The Battle for Las Vegas: The Law vs. The Mob

The Battle for Las Vegas: The Law vs. The Mob by Dennis Griffin

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Authors: Dennis Griffin
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forget so quickly, however. Attempts to deconsolidate Metro continued from time to time for years to come.
    The fledgling agency had other difficulties, too. Rumors circulated of corruption within the department, and that Sheriff Lamb himself was less than honest. In 1977, Lamb was indicted on charges of income-tax evasion. The IRS alleged that Lamb spent more money than he earned and had accepted “loans” from casino owner Benny Binion—loans that were never intended to be repaid.
    The tarnished image of the department didn’t sit well with some, including Commander John McCarthy, head of the Vice, Narcotics and Juvenile Bureau. The New Jersey native and former Las Vegas Police Department cop decided to do something about it: challenge his boss—the nearly legendary Ralph Lamb—in the 1978 election. It was a bold decision, to say the least. Had Lefty Rosenthal handicapped McCarthy’s chances of beating Lamb at that early point, he would likely have made him a substantial underdog. But, odds aside, McCarthy had made up his mind.
    John McCarthy
    John D. McCarthy was born in Weehawken, New Jersey, on March 4, 1934. His father died when he was seven and times were tough financially. The young McCarthy earned spending money selling newspapers on the street and shining shoes in the local bars. As a teen he got a job at the Gibraltar Paper Box Company, going to high school during the day and working the afternoon shift at the plant. After paying his mother $15 per week for room and board, he was able to save enough money to buy a car.
    Upon completing high school in 1952, McCarthy took a better paying job at the General Motors Assembly Plant in Linden, New Jersey, about 20 miles from his home. But the Korean War was still raging, and knowing he was likely to be drafted at any time, he elected to enlist in the Marine Corps in 1953. Hostilities in Korea ended while McCarthy was still undergoing infantry training at Camp Pendleton, California. He was subsequently assigned to the Marine base at Lake Mead, Nevada, and spent the next 18 months guarding some of America’s deadliest weapons.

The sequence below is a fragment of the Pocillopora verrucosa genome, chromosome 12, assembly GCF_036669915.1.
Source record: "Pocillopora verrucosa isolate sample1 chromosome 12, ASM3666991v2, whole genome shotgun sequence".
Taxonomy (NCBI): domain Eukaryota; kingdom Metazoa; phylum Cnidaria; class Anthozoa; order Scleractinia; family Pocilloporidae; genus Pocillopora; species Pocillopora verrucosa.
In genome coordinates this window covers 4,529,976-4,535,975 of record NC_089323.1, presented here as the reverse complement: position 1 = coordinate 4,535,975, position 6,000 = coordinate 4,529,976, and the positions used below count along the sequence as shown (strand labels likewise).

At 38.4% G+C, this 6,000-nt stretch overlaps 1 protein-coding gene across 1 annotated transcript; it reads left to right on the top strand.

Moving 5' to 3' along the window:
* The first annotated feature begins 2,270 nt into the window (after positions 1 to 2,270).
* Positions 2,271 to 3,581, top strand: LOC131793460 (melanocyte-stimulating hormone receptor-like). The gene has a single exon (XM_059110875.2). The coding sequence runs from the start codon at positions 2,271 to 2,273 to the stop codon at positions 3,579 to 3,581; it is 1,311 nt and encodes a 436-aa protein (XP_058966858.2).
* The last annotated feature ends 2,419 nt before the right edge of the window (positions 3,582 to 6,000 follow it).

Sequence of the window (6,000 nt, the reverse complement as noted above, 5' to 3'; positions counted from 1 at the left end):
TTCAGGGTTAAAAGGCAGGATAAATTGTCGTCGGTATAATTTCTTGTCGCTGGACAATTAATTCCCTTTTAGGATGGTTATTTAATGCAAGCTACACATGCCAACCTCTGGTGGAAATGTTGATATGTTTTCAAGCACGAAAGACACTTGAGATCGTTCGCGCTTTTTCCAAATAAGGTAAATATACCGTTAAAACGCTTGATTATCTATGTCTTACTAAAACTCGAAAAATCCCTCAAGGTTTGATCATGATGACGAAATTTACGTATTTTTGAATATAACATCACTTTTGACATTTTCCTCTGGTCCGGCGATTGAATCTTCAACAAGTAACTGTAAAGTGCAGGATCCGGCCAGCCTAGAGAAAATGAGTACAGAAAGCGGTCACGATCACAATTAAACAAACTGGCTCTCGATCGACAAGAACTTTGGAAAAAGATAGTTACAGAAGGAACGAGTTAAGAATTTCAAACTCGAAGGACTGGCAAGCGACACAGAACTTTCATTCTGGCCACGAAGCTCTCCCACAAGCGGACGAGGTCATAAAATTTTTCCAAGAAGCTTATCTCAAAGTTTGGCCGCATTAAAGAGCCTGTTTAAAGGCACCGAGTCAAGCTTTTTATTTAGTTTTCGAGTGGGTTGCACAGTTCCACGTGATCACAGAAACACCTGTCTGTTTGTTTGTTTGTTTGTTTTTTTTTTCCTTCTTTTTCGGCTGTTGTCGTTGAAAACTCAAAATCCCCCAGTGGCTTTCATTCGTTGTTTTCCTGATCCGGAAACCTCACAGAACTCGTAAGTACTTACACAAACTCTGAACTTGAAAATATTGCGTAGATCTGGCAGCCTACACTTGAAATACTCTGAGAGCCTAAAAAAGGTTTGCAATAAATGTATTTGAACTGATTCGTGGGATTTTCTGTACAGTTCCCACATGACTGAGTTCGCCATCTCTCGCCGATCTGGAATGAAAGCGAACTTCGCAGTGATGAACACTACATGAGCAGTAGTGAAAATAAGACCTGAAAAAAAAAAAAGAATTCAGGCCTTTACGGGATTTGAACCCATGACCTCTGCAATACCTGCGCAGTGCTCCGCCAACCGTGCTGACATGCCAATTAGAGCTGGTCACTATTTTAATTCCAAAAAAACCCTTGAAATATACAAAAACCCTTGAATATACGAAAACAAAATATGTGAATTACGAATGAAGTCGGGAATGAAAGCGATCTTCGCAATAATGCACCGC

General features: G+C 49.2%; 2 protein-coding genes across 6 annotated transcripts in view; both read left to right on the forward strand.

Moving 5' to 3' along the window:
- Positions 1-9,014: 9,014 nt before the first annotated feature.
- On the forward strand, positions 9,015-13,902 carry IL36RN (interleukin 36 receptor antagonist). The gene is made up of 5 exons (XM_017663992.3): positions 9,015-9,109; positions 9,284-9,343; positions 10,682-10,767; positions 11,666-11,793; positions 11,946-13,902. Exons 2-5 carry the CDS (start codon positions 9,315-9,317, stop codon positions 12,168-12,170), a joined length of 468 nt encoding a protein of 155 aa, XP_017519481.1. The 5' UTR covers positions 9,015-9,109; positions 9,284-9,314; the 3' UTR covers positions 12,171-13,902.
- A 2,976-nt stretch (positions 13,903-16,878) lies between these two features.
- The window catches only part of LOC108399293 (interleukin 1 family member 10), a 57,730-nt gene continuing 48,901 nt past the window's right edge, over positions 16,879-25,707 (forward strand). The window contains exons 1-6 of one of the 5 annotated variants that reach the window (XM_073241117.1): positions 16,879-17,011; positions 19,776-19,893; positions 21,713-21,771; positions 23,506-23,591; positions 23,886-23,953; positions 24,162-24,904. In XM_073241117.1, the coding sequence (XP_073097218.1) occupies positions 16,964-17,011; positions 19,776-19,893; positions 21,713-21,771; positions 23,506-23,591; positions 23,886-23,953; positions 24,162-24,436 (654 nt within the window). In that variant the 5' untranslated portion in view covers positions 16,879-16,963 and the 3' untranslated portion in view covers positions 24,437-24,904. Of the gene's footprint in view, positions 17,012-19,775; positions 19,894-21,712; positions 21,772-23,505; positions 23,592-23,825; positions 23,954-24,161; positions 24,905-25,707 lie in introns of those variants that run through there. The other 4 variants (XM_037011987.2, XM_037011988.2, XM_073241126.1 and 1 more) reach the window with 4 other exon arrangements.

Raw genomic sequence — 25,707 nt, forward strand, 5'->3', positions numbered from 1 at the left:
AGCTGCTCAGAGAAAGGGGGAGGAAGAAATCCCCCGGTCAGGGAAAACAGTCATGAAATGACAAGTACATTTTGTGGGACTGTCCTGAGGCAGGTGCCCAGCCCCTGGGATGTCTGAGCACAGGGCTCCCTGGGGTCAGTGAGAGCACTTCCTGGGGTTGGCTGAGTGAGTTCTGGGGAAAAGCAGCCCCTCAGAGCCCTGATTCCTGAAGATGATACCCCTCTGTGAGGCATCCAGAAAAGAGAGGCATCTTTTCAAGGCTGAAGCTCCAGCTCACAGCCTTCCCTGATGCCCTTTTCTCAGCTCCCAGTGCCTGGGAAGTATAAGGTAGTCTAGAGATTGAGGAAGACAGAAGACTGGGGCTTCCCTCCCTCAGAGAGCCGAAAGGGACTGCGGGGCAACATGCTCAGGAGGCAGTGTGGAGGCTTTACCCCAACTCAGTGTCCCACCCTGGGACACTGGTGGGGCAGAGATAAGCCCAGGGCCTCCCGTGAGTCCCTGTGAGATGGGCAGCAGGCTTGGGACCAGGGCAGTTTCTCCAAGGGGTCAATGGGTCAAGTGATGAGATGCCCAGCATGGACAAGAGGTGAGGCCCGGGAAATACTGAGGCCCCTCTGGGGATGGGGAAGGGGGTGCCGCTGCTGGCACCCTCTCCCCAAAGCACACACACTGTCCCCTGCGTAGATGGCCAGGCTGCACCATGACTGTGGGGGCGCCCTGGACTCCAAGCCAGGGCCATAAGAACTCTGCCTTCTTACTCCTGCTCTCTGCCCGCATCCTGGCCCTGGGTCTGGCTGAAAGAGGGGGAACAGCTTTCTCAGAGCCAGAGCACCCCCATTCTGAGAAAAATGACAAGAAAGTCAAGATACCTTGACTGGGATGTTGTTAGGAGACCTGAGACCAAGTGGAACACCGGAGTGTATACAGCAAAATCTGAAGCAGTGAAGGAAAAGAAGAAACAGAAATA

During his tour in Nevada, he met a girl and fell in love. When he was discharged in February 1956, he headed back to New Jersey, but vowed to return as soon as he saved some money. True to his word, McCarthy was back five months later.
    The ex-Marine took a job as a mechanic for the Las Vegas, Tonopah & Reno Bus Line. One day while he was servicing a bus, a Las Vegas police car pulled up. The officer behind the wheel was one of his former Marine Corps buddies; he asked McCarthy if he’d ever considered getting into police work. Later that same day the cop returned with an application for his friend to fill out. Within a few weeks McCarthy had taken and passed a civil service test and a physical exam. He was hired as a police officer on September 13, 1956.
    The new cop was issued a couple of used uniforms and was loaned a .38 revolver, handcuffs, and leather gear. His pay was $360 per month, which figured out to $2.25 an hour. There was no provision for overtime pay at that time.
    McCarthy had gained a new job, but shortly after being hired he and his girlfriend split up. He wasn’t unattached for long, though. While on patrol one night, he handled a call that led to a stop at Memorial, the town’s only hospital in those days. While there he met a nurse, Marjorie McHale, and began dating her almost immediately. They were married in January 1958. Their first son, Michael, was born on July 3, 1959. A second son, Brian, was born on June 2, 1962.
    On the job, McCarthy moved from patrol duty to the Detective Bureau in 1961. He worked the burglary and robbery details. At that time his shift supervisor was also the chief homicide investigator. As a result, McCarthy assisted in the investigation of 24 homicides that year.
    In 1963, McCarthy’s mother passed away. While he was back in New Jersey for her funeral, he met a childhood friend who was

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